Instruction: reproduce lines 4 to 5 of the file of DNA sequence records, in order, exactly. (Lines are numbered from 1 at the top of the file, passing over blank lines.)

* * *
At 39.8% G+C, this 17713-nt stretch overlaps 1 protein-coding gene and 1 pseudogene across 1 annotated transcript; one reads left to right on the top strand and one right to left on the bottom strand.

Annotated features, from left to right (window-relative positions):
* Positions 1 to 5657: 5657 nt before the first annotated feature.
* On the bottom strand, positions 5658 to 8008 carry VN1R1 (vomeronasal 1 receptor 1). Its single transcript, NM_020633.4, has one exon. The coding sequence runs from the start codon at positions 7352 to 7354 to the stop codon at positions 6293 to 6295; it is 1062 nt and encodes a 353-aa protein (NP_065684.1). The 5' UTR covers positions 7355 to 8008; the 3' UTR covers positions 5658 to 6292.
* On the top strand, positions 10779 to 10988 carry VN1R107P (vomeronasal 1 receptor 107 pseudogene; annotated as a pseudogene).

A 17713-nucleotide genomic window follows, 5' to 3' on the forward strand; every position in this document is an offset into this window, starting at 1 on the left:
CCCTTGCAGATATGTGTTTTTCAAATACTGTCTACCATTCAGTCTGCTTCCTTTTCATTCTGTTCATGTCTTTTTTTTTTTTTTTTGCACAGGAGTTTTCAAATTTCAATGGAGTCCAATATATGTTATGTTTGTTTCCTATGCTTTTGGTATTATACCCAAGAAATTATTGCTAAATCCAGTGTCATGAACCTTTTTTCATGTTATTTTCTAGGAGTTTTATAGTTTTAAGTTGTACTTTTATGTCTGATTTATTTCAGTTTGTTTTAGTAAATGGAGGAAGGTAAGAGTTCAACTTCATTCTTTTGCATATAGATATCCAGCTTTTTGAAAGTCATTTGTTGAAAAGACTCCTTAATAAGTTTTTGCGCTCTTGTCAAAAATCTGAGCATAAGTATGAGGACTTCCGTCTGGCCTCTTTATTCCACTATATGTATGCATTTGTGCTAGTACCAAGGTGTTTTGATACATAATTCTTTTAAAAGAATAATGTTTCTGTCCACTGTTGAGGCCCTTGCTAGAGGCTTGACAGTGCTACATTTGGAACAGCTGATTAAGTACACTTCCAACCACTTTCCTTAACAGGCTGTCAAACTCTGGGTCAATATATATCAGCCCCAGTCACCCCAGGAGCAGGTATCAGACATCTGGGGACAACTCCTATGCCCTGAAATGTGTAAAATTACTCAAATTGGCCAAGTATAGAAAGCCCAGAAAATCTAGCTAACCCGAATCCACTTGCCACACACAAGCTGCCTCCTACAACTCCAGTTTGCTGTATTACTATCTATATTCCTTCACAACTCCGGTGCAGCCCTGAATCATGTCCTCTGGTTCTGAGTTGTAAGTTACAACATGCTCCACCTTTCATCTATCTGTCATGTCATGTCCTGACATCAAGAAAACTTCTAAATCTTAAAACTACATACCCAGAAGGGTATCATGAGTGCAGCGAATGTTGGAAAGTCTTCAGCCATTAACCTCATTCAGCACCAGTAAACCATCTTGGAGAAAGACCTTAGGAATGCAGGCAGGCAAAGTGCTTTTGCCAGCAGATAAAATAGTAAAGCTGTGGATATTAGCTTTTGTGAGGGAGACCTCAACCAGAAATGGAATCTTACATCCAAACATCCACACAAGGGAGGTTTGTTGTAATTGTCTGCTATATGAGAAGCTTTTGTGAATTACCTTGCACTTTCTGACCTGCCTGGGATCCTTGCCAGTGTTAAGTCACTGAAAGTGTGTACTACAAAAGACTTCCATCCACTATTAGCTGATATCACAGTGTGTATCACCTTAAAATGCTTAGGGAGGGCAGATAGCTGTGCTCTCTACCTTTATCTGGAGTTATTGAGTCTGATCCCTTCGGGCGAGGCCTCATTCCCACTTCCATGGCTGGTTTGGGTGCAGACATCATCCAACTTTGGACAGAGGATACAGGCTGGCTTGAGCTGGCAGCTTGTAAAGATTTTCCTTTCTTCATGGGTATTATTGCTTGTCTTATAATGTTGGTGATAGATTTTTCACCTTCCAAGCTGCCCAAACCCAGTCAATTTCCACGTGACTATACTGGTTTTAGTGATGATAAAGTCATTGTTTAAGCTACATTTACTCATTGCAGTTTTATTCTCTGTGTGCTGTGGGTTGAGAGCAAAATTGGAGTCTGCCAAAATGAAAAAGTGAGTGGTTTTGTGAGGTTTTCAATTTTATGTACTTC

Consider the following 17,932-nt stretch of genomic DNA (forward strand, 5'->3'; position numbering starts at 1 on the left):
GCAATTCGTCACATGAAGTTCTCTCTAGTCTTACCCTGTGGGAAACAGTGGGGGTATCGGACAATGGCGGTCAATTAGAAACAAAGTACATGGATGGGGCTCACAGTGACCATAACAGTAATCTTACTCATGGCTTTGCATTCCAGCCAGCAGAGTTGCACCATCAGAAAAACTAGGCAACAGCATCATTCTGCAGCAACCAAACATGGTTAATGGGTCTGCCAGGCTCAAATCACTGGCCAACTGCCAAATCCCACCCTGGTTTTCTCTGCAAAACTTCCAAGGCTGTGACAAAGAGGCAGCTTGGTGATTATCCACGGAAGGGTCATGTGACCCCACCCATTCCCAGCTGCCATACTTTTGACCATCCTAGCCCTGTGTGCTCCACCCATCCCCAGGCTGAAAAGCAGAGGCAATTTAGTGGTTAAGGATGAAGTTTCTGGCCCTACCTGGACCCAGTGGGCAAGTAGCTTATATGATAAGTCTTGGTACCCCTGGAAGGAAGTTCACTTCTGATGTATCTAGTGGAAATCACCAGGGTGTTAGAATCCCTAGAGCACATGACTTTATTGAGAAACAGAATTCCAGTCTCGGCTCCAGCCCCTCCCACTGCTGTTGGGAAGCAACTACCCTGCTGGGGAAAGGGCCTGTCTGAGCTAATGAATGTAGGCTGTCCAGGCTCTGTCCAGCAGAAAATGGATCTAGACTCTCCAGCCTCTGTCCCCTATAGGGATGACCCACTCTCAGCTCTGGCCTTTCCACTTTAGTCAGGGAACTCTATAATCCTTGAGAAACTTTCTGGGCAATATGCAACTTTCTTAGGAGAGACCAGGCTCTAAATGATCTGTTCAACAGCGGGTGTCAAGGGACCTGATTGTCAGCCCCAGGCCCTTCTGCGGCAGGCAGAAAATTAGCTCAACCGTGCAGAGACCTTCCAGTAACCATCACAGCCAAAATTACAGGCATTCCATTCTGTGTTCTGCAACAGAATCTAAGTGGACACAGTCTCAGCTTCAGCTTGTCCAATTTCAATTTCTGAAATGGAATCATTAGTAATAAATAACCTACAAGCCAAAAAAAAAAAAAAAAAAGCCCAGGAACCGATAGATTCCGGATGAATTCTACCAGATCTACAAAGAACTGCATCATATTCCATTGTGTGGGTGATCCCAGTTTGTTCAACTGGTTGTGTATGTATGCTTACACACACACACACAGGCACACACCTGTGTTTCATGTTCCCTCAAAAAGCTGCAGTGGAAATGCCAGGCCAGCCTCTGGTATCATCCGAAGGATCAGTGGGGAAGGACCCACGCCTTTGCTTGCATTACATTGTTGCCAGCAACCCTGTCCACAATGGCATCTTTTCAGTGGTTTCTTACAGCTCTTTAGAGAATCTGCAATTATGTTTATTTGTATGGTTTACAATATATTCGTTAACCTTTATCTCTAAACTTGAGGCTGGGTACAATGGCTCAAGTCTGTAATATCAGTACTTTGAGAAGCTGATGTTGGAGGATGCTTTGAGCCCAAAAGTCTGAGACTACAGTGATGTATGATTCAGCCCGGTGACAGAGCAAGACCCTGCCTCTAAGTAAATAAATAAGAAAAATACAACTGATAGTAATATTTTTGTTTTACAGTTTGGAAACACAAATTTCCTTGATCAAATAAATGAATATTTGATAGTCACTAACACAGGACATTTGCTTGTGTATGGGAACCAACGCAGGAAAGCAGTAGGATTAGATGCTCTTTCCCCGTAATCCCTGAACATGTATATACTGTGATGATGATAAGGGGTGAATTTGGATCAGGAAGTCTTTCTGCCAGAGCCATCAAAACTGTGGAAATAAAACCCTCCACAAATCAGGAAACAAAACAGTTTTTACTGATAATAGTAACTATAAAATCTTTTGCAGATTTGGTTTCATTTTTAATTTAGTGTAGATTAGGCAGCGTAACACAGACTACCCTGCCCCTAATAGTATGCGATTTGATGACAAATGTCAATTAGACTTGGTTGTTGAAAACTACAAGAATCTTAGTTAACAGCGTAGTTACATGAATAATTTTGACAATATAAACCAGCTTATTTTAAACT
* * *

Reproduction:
* On the bottom strand, positions 5658 to 8008 carry VN1R1 (vomeronasal 1 receptor 1). Its single transcript, NM_020633.4, has one exon. The coding sequence runs from the start codon at positions 7352 to 7354 to the stop codon at positions 6293 to 6295; it is 1062 nt and encodes a 353-aa protein (NP_065684.1). The 5' UTR covers positions 7355 to 8008; the 3' UTR covers positions 5658 to 6292.
* On the top strand, positions 10779 to 10988 carry VN1R107P (vomeronasal 1 receptor 107 pseudogene; annotated as a pseudogene).